Who drew this 'Curious Prospect' of Palmyra?
At the end of his report on his successful visit to Palmyra ('A Relation of a Voyage from Aleppo to Palmyra in Syria', 1695), the Rev.William Halifax added a note to announce the very latest news:
True to his word, Halifax reproduced that 'curious prospect' ('curious' in the sense of an impossible panorama), in the very next Philosophical Transactions, together with extracts from the travel diaries kept by two eminent merchants,Timothy Lanoy and Aaron Goodyear. Those gentlemen had been on the first disastrous attempt to reach Palmyra in 1678 and gave it a second, successful try in 1691. Their journals recount both voyages in great detail: what they saw on the trail to and from Palmyra/Tadmor (tracks, rocks, ruined villages, empty wells and cisterns, and, the climax of the second diary, a vivid account of their visit to the 'King of the Arabs' in his camp on the Euphrates River). Lanoy and Goodyear also provided Halifax with the very large (71 x 149 cm/2.4' x 5') copperplate engraving (his Noble Ruins, taken on the Place) which he duly published.
Now, look at A View of the Ruins of Palmyra alias Tadmor (above) and mentally strip out the English legend and all those labels. With them gone, you can better compare the engraving with this painting of Rudera Palmyrae, 'Ruins of Palmyra', (below) in living colour:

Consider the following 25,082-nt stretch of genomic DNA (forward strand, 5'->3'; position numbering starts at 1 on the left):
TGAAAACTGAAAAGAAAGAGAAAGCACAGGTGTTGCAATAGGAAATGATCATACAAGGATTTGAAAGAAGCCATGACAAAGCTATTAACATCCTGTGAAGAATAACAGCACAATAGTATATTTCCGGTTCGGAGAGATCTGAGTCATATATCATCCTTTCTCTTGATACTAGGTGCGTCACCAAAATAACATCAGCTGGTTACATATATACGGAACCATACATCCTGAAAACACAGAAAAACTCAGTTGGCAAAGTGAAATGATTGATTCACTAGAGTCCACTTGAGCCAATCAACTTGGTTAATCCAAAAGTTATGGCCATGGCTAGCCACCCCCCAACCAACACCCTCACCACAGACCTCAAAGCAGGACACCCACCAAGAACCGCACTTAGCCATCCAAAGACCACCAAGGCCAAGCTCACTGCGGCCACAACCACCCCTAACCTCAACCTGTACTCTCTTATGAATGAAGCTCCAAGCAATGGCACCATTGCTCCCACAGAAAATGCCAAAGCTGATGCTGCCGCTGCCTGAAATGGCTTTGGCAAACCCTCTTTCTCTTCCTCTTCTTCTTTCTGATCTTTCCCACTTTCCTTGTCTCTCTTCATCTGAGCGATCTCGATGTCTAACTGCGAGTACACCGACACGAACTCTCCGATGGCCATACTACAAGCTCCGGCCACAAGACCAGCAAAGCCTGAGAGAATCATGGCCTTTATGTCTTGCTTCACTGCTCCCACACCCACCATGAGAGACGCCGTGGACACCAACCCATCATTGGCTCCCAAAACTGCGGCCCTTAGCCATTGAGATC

This oil painting on canvas (ignore its Latin legend which was added much later, as we explain below) was shipped to Gisbert Cuper by Coenraad Calckberner, the Dutch Consul in Aleppo in 1693; and we know from the Consul's earlier correspondance that the artist was busy painting it during 1692 [Part I].
Despite some artistic insertions -- such as the colourful figure and exotic natives in the centre foreground -- and, here and there, differing architectural details (e.g. height of towers, tumbled column drums, architraves and such), everyone will agree that, for all intents and purposes, the panoramic views are identical.
Who made the original drawing, the first drawing of Palmyra, then?
The engraving is unsigned and neither Halifax nor Lanoy nor Goodyear ever mention who was responsible for the drawing. However, in their journal of the return trip from Palmyra to Aleppo in 1691, there is this nugget: the travellers had stopped on the Euphrates to visit Assyne, 'King' of the Arabs', and casually remark that, we let [Assyne] see, too, a kind of rude draught [draft] which we had taken of the Place [Palmyra]; which he seemed to like.
Could this draft be the original master drawing? Unquestionably, some such rough original, made on site, must underlie both the engraving and the painting. If so, Lanoy or Goodyear would have been the draftsman. Perhaps, as eminent gentlemen, they were too modest (or too snobbish) to make a public claim. So, if one or the other were the artist, this easily solves our Mystery ... but, alas, there are serious problems with this solution.